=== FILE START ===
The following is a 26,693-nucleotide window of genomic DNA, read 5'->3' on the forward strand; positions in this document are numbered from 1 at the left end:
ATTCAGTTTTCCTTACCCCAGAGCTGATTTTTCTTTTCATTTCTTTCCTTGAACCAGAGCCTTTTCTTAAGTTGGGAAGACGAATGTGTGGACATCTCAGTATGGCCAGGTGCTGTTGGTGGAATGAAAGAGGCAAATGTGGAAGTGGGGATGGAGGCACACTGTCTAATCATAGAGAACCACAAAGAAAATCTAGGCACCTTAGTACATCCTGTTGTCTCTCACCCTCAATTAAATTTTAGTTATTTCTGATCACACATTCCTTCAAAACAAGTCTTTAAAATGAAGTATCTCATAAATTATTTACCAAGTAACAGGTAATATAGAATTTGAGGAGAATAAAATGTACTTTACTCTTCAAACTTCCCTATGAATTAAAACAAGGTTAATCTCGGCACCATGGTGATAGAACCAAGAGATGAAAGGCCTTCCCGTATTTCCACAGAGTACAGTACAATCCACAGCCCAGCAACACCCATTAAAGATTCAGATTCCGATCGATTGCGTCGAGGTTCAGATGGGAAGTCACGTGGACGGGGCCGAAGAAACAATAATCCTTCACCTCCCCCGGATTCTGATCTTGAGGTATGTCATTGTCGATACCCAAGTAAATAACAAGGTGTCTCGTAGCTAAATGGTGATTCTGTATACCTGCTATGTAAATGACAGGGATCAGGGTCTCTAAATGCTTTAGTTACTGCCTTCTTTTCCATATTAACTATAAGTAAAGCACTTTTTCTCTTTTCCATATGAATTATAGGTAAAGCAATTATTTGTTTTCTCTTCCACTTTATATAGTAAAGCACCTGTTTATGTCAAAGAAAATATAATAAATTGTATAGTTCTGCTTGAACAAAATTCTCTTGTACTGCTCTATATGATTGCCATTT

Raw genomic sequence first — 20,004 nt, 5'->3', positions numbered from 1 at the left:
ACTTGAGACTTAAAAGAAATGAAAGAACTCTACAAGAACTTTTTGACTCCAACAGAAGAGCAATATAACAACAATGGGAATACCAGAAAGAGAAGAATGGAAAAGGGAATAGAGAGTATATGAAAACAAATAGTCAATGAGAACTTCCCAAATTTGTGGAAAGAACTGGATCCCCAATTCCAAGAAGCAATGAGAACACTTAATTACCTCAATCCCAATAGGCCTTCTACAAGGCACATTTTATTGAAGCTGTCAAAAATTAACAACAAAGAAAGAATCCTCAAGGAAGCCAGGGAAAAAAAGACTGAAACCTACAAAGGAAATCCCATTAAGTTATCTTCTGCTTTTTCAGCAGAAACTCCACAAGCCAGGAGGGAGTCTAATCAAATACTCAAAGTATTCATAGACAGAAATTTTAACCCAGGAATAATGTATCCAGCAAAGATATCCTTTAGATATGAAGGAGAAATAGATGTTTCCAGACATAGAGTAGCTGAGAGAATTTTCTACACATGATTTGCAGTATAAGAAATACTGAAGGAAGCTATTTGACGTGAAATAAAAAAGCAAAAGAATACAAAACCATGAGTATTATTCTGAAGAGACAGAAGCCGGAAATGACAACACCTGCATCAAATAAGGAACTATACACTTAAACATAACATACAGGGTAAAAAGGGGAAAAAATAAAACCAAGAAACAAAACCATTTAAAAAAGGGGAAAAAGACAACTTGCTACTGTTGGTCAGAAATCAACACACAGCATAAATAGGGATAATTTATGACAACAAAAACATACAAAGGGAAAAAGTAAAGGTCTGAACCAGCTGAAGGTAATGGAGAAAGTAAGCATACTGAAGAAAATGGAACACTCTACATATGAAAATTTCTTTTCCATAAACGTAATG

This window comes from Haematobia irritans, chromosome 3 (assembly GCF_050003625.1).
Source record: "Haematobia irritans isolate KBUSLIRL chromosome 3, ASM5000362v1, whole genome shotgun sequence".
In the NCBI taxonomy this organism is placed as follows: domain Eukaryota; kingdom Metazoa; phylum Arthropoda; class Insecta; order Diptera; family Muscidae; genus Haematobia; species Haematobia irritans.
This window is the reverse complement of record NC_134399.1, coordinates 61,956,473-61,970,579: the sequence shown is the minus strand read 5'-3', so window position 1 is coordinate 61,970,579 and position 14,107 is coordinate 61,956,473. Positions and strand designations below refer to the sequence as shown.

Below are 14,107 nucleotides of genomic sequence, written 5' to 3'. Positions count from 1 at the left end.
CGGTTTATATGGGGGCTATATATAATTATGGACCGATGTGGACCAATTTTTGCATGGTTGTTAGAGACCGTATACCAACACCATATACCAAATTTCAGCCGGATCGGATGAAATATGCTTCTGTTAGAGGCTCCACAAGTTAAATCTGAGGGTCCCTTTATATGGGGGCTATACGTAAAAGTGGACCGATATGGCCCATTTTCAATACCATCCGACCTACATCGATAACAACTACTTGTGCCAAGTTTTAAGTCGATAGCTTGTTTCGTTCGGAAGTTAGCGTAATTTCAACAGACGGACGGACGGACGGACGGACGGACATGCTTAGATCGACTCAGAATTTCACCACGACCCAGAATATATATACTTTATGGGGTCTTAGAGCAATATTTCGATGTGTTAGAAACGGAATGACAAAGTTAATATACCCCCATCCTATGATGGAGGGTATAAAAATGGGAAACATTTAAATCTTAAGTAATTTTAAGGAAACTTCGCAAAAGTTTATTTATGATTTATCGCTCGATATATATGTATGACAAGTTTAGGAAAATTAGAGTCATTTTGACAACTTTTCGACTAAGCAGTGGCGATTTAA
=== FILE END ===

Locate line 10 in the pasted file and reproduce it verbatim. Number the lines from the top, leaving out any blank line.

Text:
CGGTTTATATGGGGGCTATATATAATTATGGACCGATGTGGACCAATTTTTGCATGGTTGTTAGAGACCGTATACCAACACCATATACCAAATTTCAGCCGGATCGGATGAAATATGCTTCTGTTAGAGGCTCCACAAGTTAAATCTGAGGGTCCCTTTATATGGGGGCTATACGTAAAAGTGGACCGATATGGCCCATTTTCAATACCATCCGACCTACATCGATAACAACTACTTGTGCCAAGTTTTAAGTCGATAGCTTGTTTCGTTCGGAAGTTAGCGTAATTTCAACAGACGGACGGACGGACGGACGGACGGACATGCTTAGATCGACTCAGAATTTCACCACGACCCAGAATATATATACTTTATGGGGTCTTAGAGCAATATTTCGATGTGTTAGAAACGGAATGACAAAGTTAATATACCCCCATCCTATGATGGAGGGTATAAAAATGGGAAACATTTAAATCTTAAGTAATTTTAAGGAAACTTCGCAAAAGTTTATTTATGATTTATCGCTCGATATATATGTATGACAAGTTTAGGAAAATTAGAGTCATTTTGACAACTTTTCGACTAAGCAGTGGCGATTTAA